The proposed risk-retention rule within the Dodd-Frank Act, which would require creditors to hold a 5% stake in loans that are securitized, could seriously impede mortgage insurers ability to rebuild their capital with new business, according to Standard & Poor’s. Analysts said the rule would exempt loans that are classified as qualified residential mortgages and loans guaranteed by the Fannie Mae, Freddie Mac, the Federal Housing Administration and the Veterans Administration. “QRMs are defined narrowly. They require a minimum 20% down payment, which would cut into private mortgage insurers’ business,” Standard & Poor’s credit analyst Ron Joas said. “In addition, as the QRM definition is currently written, mortgage insurance is not included as a credit enhancement. Absent the GSE exemption, this would significantly limit the loans on which MIs could write mortgage insurance.” At the same time, Joas says the GSE exemption offers one avenue for mortgage insurers to write new business, but that alternative could end with the fate of GSEs remaining uncertain. “Assuming the GSEs would be put into runoff as under the Treasury proposal, the GSE exemption would become increasingly less meaningful regardless of the level of the required down payment,” Joas said. “This could greatly diminish the market size for private mortgage insurance, hurting MIs’ business profiles and competitive positions.” S&P did see one silver lining in the QRM proposal. It “would likely improve the credit quality of the mortgage insurers’ insured portfolios over the longer term,” Joas said. Write to Kerri Panchuk.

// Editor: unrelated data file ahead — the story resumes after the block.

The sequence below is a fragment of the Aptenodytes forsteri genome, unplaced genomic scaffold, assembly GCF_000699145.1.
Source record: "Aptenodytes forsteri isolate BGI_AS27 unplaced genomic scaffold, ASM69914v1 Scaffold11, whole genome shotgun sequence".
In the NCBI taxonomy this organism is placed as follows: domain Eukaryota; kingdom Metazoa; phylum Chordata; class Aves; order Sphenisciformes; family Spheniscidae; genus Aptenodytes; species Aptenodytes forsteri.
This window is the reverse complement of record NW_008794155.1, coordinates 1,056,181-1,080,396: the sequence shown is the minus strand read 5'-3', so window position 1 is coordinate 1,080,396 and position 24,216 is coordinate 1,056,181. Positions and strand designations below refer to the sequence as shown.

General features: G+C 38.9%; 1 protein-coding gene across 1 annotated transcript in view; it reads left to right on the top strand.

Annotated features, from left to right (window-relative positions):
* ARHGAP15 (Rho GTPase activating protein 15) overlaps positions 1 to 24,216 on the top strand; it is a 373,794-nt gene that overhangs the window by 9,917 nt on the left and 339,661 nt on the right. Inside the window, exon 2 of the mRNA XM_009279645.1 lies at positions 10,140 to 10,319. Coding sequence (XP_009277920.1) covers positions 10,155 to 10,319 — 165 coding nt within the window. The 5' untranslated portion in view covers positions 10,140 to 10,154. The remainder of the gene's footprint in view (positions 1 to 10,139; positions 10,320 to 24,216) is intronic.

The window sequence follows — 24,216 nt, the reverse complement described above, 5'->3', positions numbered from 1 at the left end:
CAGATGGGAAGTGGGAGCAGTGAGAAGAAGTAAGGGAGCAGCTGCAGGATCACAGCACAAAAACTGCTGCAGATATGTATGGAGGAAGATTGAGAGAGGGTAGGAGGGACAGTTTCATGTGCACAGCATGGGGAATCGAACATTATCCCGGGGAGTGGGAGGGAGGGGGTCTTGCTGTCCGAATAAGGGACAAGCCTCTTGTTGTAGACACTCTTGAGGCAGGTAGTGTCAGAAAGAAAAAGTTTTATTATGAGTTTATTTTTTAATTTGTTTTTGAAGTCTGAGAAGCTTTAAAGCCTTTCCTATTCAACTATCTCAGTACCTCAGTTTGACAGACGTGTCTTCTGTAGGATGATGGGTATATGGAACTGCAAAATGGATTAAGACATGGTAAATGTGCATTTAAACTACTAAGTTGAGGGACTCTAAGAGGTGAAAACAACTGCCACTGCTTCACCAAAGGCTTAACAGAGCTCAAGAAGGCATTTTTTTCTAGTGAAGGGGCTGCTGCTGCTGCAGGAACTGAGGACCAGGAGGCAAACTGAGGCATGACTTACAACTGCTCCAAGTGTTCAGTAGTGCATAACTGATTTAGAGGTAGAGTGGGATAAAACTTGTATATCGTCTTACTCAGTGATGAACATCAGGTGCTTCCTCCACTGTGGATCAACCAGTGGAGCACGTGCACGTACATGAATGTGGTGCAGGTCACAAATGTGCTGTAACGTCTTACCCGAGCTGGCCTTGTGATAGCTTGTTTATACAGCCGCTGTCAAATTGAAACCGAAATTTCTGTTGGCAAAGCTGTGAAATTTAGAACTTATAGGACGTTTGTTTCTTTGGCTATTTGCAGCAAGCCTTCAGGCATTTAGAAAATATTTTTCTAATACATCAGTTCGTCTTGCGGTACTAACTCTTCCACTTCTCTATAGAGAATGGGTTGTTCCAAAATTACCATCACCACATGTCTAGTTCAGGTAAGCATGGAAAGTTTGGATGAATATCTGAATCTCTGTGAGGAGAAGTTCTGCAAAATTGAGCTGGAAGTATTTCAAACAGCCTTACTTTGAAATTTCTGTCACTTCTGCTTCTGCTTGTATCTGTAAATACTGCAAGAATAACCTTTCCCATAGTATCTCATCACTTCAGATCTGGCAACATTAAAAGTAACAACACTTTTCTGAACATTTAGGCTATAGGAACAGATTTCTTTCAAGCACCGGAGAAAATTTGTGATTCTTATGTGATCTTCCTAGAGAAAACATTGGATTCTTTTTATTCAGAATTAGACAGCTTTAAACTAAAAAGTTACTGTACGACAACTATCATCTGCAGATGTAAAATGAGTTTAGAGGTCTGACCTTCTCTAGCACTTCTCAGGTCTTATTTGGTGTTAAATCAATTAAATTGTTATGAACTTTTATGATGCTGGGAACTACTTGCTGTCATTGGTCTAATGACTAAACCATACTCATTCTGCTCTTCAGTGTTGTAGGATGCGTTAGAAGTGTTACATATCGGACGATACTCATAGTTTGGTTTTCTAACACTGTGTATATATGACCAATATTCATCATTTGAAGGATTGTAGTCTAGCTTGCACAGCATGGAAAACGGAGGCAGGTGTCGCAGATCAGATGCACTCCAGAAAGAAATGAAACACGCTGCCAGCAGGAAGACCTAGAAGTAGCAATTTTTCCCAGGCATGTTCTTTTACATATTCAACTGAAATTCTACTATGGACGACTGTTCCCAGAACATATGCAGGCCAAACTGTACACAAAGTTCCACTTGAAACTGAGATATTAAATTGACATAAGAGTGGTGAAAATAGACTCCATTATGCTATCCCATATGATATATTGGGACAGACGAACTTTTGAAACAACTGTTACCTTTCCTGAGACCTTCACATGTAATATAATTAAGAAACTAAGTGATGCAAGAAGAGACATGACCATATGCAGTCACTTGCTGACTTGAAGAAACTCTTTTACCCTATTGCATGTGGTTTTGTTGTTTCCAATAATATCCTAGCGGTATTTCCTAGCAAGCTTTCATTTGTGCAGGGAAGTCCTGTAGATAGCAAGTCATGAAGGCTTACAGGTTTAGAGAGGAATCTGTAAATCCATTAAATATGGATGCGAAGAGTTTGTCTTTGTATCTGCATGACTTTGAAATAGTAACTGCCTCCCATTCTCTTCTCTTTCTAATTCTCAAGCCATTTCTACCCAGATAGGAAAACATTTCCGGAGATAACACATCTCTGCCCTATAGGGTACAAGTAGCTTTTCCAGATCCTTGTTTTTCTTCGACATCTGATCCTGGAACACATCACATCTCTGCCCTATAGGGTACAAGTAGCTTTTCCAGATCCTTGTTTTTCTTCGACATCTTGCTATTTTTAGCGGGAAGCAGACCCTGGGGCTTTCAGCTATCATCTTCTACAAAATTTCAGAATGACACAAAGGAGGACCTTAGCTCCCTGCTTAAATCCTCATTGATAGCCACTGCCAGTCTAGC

3d rendering of a row of luxury townhouses along a street

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